To the best of this writer’s knowledge Tempe did not marry[45]her death certificate states she was a widow, but no record of a marriage has come to light and she had no children. US papers reported her death in California in 1962, but remarkable though her very long career was, her passing was completely overlooked in Australia. She really should not have been so easily forgotten in her country of birth.


Note 1. The mystery of Tempe’s birth

There is no surviving Queensland birth certificate for Florence Edith Tempe Pigott, or if one exists, it has been mis-identified. While that was unusual in the Australian colonies, it is not unknown. But we know the details of her birth with a high degree of certainty from several other sources:
1. When she was born on 2 February 1867, her parents announced the birth of their (as yet unnamed) daughter in a prominent position in a number of major Australian newspapers, in New South Wales and Queensland, in February 1867.[46]The Sydney Morning Herald, 21 Feb 1867, P1 and The Brisbane Courier, 15 Feb, 1867, P2. Via National Library of Australia’s Trove


2. And on Tempe’s mother Lydia’s death certificate from 1912 (by now Lydia Horsley), her three surviving children from her first marriage to Peter J Pigott were clearly named, with their ages. This again confirms Tempe as the child born in 1867.

Enlargement of part of Lydia Horsley’s 1912 death certificate showing her 3 surviving adult children, including Tempe.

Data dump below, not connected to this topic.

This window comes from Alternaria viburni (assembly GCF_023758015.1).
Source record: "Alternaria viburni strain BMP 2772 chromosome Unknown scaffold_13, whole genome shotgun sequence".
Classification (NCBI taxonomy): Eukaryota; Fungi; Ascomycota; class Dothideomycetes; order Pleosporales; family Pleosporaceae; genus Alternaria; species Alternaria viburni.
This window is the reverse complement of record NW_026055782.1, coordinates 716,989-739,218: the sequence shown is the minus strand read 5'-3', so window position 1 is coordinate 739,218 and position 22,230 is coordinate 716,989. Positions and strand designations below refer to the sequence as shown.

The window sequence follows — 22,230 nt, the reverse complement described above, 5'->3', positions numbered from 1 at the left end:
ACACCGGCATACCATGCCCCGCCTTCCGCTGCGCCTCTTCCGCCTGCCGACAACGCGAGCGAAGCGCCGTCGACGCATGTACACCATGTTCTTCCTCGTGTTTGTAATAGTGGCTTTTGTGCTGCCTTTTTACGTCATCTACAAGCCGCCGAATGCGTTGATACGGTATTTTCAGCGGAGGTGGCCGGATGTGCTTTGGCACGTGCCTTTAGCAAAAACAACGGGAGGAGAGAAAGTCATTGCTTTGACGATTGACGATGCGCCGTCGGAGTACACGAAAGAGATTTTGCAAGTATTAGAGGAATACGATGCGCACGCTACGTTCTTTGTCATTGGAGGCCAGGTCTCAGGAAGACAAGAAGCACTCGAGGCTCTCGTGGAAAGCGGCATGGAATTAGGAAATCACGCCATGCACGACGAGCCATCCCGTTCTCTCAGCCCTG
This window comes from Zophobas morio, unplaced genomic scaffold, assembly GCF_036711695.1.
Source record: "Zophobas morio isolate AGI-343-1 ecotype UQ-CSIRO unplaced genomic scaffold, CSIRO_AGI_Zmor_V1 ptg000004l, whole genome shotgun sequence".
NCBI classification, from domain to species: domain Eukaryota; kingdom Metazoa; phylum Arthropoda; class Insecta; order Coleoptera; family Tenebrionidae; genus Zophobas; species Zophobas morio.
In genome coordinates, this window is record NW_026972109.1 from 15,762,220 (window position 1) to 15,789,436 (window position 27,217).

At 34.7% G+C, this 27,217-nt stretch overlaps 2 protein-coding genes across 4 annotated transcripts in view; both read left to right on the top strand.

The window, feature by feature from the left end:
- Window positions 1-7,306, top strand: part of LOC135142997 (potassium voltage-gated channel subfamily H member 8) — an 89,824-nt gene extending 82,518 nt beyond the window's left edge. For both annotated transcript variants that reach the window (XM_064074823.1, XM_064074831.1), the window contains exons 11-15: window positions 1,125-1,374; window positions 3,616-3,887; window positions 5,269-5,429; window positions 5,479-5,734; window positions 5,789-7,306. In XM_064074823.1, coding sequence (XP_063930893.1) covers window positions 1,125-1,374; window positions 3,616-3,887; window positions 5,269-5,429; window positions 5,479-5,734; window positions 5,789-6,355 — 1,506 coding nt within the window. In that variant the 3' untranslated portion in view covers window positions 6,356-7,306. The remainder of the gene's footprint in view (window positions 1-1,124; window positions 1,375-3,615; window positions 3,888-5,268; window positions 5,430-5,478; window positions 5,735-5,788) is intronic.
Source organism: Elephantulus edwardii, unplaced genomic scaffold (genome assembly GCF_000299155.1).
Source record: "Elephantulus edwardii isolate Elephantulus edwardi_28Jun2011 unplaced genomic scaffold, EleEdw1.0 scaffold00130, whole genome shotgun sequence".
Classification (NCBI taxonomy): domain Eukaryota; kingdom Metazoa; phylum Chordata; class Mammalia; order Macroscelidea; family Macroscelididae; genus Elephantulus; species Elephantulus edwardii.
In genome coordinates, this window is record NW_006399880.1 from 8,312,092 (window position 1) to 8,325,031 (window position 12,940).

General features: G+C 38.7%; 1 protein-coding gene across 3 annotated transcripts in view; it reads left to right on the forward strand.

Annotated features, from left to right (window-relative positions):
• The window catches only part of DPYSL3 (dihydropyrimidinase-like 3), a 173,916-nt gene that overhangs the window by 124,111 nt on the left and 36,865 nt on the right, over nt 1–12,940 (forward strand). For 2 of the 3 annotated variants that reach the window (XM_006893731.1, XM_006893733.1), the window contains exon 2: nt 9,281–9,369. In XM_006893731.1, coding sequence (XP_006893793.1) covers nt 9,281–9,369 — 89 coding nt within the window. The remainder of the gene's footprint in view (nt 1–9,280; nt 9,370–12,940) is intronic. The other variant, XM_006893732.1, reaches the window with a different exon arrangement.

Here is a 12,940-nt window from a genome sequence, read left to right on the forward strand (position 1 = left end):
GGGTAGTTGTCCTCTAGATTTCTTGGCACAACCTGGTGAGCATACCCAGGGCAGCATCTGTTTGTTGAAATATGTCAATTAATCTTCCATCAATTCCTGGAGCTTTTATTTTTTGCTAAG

3. Also of interest, Tempe’s younger sibling Madaline, born in October 1868, did not have a birth certificate issued until 1871, confirming that the family were not very observant of obligations to complete official paperwork – but perhaps their isolation was also to blame.(On Madaline’s birth certificate Tempe is listed as a 3 year old) And as noted, there is no death certificate for Tempe’s father, Peter J Pigott, who died on 2 November 1870, while seeking treatment for an unspecified ailment. The absence of a death certificate is unusual.


Nick Murphy
December 2022


References

Primary Sources

  • Australian Performing Arts Collection, Arts Centre, Melbourne.
  • National Archives of Australia
  • Ancestry.com
  • Queensland; Births, Deaths & Marriages
  • California, Department of Public Health
  • Lantern, Digital Media Project at the Internet Archive
  • National Library of Australia, Trove.
  • Newspapers.com

Text

  • Queensland Government Intelligence & Tourist Bureau. Hotel And Boarding House Directory, 1912 (via Internet Archive)
  • William Brooks. The Central and Upper Burnett River District of Queensland centenary souvenir, 1848-1948, embracing the districts of Gayndah, Mundubbera, Eidsvold and Monto. 1948
  • Paul Michael (Ed) The American Movies. Garland Books, 1974.
  • Axel Nissen. Accustomed to Her Face: Thirty-Five Character Actresses of Golden Age Hollywood. McFarland & Co, 2016
  • Rosebud T Solis-Cohen. The Exclusion of Aliens from the United States for Physical Defects. Bulletin of the History of Medicine, Jan-Feb 1947, Vol 21, No 1, 33-50. Johns Hopkins University Press.

Films

Ausstage Database


This site has been selected for preservation in the National Library of Australia’s Pandora archive

Footnotes

Footnotes